There are a number of construction specific undertakings that will be included in a development facility. Borrowers and financiers will need to be aware of the interplay between such provisions and the construction contract. In particular:

  • requirements in relation to project documents: this clause will ensure the borrower maintains and complies with the project documents and enforces its rights under those documents. The clause typically:
    • restricts the borrower from amending or terminating such documents;
    • obliges the borrower to comply with such documents; and
    • requires the borrower to notify the financier of certain things that occur in respect of such documents (for example, any notice of default issued under such document or an event giving rise to the right of a counterparty to terminate or enforce such document);
  • completion of the works: this clause seeks to ensure that:
    • the works are carried out in accordance with the construction contract;
    • the works are not varied in a material respect without the approval of the financiers; and
    • the works are completed in a proper/workmanlike manner;
  • authorisations and licences: this clause will require the borrower to maintain in full force and effect, and to comply with, the terms of any authorisation to complete the development and execute, deliver and perform the project document; and
  • insurances: this clause will require the borrower to take out and maintain insurance over the project and the property.

Each of the above terms may be impacted by the COVID-19 pandemic and the economic consequences therefrom. Familiarisation with the drafting and scope of each provision will be key to best ensuring that the financier and the borrower are best placed to respond if such a term is enlivened or comes into question.

SALE CONTRACTS

Development facilities which finance the construction of residential apartments are repaid from the proceeds of sale under sale contracts. To ensure any settlement risk (and thereby financial default) is mitigated, borrowers will need to be proactively managing their purchasers under sale contracts and consider how market conditions impacted by the COVID-19 pandemic may affect the ability of parties to settle under sale contracts and also impact the borrower’s obligations to its financier.

Sunset dates and rescission rights

If a plan of subdivision for a block of residential apartments is not registered by the fixed sunset date in an off-the-plan contract, a purchaser is entitled to rescind the contract to purchase an apartment by serving a rescission notice. Accordingly, borrowers and financiers must be mindful of any need to:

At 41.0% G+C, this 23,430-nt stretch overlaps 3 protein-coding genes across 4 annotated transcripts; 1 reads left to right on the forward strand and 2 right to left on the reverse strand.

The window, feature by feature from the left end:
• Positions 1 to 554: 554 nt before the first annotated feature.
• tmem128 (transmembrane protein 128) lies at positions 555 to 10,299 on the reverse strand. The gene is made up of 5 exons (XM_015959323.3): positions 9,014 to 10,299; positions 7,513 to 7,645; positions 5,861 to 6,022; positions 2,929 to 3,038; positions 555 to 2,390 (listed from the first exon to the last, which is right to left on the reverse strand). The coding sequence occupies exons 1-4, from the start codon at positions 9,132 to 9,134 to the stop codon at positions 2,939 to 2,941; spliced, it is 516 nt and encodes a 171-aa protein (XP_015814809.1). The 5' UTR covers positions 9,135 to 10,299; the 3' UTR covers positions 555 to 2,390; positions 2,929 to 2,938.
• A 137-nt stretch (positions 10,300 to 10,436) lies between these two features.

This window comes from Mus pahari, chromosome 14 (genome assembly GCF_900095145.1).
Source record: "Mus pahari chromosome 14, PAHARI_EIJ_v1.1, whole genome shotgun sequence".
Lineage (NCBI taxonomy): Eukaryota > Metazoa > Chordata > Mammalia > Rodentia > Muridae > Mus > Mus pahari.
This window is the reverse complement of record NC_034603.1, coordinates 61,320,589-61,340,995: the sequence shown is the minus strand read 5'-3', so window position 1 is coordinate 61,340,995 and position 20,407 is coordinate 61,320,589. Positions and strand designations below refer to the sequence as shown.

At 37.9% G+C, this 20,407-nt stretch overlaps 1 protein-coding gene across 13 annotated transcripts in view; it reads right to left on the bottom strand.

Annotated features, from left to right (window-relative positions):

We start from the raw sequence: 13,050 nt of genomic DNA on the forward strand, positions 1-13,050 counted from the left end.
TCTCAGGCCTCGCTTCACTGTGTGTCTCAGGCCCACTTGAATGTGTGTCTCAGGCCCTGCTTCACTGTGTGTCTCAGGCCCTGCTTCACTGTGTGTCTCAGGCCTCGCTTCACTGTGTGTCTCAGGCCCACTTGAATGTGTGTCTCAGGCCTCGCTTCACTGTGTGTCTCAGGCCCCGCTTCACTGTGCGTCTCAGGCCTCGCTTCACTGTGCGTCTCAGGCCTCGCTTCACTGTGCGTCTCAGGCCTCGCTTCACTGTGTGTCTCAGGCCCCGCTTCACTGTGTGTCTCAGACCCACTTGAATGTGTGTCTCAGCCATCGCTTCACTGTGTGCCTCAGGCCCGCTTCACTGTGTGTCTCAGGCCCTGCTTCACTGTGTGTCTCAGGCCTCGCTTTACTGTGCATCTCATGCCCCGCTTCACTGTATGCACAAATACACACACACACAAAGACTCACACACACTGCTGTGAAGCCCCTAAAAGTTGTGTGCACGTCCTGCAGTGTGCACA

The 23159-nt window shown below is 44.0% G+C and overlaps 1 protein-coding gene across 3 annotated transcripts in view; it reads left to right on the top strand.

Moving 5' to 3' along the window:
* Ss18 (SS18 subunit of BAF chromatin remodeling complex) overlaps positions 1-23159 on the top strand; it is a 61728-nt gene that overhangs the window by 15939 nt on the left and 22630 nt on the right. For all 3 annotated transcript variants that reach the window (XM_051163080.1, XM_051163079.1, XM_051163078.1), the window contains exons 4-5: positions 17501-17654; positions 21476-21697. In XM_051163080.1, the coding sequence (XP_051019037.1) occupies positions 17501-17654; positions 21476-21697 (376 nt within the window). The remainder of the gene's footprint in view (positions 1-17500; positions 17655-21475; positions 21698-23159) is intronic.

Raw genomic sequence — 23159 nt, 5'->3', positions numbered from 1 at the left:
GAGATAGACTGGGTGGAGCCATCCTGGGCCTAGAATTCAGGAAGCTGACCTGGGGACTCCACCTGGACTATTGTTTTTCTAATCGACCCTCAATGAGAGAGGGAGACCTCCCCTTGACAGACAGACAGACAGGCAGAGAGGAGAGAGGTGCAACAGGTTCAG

• extend the sunset dates in any unsigned contracts for new sales;
  • be proactive in settling and registering plans where sunset dates in contracts are fast approaching; and
  • liaise with purchasers for contracts with sunset dates that are close to expiring, with a view to having them extended by agreement where necessary.

Vendor finance

A request by purchasers to extend a settlement date in difficult financial times is not unusual. It is common for vendors (borrowers) to accept such an extension instead of risking the sale falling over. Such an extension can be documented by way of a separate loan arrangement or additional fee chargers. If vendor finance is to be provided by the borrower, it must seek legal advice on whether such arrangements constitute a ‘credit contract’ under the National Consumer Credit Protection Act 2009 (Cth) and what the implications that extend from this are. It may also require consent from its financier under its development facility.

Foreign Investment Review Board

The Foreign Investment Review Board is set to run the ruler over every proposed foreign acquisition in Australia, with a temporary reduction in the screening threshold for foreign investments to $0. Under these changes, ‘foreign persons’ under the Foreign Acquisitions and Takeovers Act 1975 (Cth) will have a higher likelihood of needing to seek approval from the Foreign Investment Review Board when purchasing a property. This temporary measure will remain in place for the duration of the COVID-19 pandemic. However, the measure is not retrospective, so will not impact purchases under sale contracts which have been entered into prior to 10:30pm AEDT on 29 March 2020.

The authors thank Bobby Chen (Solicitor) and Sama Rahman (Solicitor) for their assistance in preparing this briefing.